Rwanda has far more natural resources than previously thought, an official familiar with the country’s mineral exploration programme has said.
The revelation comes days after the Government established a fully-fledged statutory body to oversee and coordinate all the exploration and mining-related activities in the country: the Rwanda Mines, Petroleum and Gas Board.
Dr Emmanuel Munyangabe, who the Cabinet on February 3 appointed as the Chief Operations Officer of the new body, told The New Times last week that an ongoing airborne geophysics survey has found deposits of several new minerals in different parts of Rwanda, including rare earth elements, gemstones, cobalt, iron and lithium.
Rare earth elements are essential in developing high-tech devises in the areas of communication, defence, alternative energy, among others.
The ongoing exercise, which started in October last year and is set to be completed later this month, also established that Rwanda is endowed with more deposits of traditional minerals like gold than previously thought, Munyangabe said.
In January, President Paul Kagame said there were new indications that Rwanda could be rich with previously unknown deposits of minerals and assured citizens all the country’s resources will be exploited in the best interest of the people – brushing aside the narrative of resource curse.
Munyangabe was until February 3 the head of geology and mining department at Rwanda Natural resources Authority (RNRA).
The department has since morphed into the Rwanda Mines, Petroleum and Gas Board, with the Cabinet naming former Rwanda Development Board chief executive Francis Gatare as the new body’s chief executive.
In the latest reforms, the other departments under the former RNRA (land, and water and forestry) will remain under the Ministry of Natural Resources.
“The newly established board will build on what has been ongoing under the previous framework, in the areas of exploration, licensing, inspection and regulation,” Munyangabe said last week.
The restructuring will also see the new body inherit some of the staff from its predecessor department, he added.
“The whole idea is to optimise the resources that we’ve always known to have as a country and new finds,” the official said. “The public has probably seen an aircraft flying over their home with a loop hanging low, these are airborne geophysical surveys that we will continue to conduct until later this month.”
He added: “There are new finds, including resources that we previously had no idea existed in Rwanda, while in other cases we found extensions of existing mineral deposits like gold…the next steps will include to conduct further surveys and analyses to determine the exact components and quantities of the deposits.”
No oil exploration deal
The official also said that renewed efforts will be put into prospecting for petroleum and gas around Lake Kivu, one of the numerous lakes that form the East African rift valley, with geological surveys in recent years in neighbouring countries showing that the rift is endowed with huge oil reserves.
Lake Kivu is already home to methane gas deposits and exploitation is underway, with a power plant having been inaugurated there last year.
The newly established Board, Munyangabe said, will sustain the momentum in ongoing surveys. “We believe we will have completed the geophysical, geological and geochemical analyses by July this year and that will give us a clear picture of the mining and underground resources that Rwanda has.”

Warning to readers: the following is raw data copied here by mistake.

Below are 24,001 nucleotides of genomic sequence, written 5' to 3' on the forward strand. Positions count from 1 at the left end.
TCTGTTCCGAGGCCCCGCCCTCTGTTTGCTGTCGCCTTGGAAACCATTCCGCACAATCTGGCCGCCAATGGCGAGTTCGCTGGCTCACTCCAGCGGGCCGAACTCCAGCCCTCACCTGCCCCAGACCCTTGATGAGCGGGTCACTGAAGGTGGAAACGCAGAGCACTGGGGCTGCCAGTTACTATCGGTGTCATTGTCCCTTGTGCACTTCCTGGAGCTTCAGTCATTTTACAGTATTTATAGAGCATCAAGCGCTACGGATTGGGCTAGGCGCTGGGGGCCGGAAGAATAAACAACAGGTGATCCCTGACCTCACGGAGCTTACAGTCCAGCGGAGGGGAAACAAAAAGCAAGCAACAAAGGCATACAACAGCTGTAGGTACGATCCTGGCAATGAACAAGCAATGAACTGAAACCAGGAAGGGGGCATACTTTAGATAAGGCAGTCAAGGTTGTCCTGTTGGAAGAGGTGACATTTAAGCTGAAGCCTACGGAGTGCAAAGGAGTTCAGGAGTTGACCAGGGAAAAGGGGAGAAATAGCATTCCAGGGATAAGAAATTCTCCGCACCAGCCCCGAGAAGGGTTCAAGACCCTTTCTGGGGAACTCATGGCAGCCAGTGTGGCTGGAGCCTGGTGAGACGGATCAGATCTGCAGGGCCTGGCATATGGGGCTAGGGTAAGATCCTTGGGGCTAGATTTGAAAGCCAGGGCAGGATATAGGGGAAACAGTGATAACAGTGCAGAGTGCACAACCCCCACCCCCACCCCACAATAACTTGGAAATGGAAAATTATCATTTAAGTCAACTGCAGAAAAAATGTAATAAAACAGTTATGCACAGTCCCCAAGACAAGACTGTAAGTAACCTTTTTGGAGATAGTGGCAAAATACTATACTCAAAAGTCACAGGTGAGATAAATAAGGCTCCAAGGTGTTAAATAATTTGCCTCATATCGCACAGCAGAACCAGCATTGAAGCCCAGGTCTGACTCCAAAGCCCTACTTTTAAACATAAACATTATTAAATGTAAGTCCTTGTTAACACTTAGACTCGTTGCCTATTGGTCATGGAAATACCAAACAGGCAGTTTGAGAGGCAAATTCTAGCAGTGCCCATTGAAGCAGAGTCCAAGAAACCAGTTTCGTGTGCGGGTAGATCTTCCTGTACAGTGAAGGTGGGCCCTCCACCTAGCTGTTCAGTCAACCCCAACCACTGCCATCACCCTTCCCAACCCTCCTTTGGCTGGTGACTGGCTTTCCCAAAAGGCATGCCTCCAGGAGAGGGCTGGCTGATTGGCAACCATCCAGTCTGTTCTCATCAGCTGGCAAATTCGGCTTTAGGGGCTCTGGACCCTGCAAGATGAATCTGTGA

“There’s a commitment to diversify the country’s resources”.
Rwanda’s principal minerals have been known to be tantalum (coltan), wolfram and cassiterite and gold – nonetheless the country has not been known to be resource-rich, which partly informed the Government’s efforts to invest in human resource.
Last year, the country generated $160 million (about Rwf134 billion) from the mineral sector.
However, Munyangabe dismissed recent media reports that a local investment company, Ngali Holdings – through its subsidiary Ngali Mining – had won the tender to renew oil exploration, saying “no company is in talks with the government regarding oil exploration at the moment.”
“Once a decision has been taken and a company identified it will be communicated to the public,” he said.
Meanwhile, Munyangabe said the Government plans to step up efforts to process its minerals locally, with a casseterite-processing plant set to open in Karuruma, Gasabo District this year. “We are looking for more experts to work with in this effort.”
Digne Rwabuhungu, the dean of the School of Mining and Geology at the University of Rwanda’s College of Science and Technology, welcomed the government’s decision to set up an autonomous body in charge of the mining sector and to have its chief executive as a Cabinet minister.
“It will allow for the country’s vision to easily permeate through the sector,” he told The New Times last week.
He added: “Now that the top leadership has been put in place, what remains is to see how the Board sets up a technical team to implement the institution’s mandate…there is quite a lot to streamline within the sector, for instance, every company that is involved with mining should be supervised closely to ensure that the environment is protected and other standards observed.”
He also called for a deliberate policy to consistently promote homegrown skills in the sector, by among others, including the component of skills transfer in exploration or mining deals that involve foreign firms.
“We need to promote local skills especially among the youth,” he said.
The School of Mining and Geology will hold its maiden graduation in about two years time.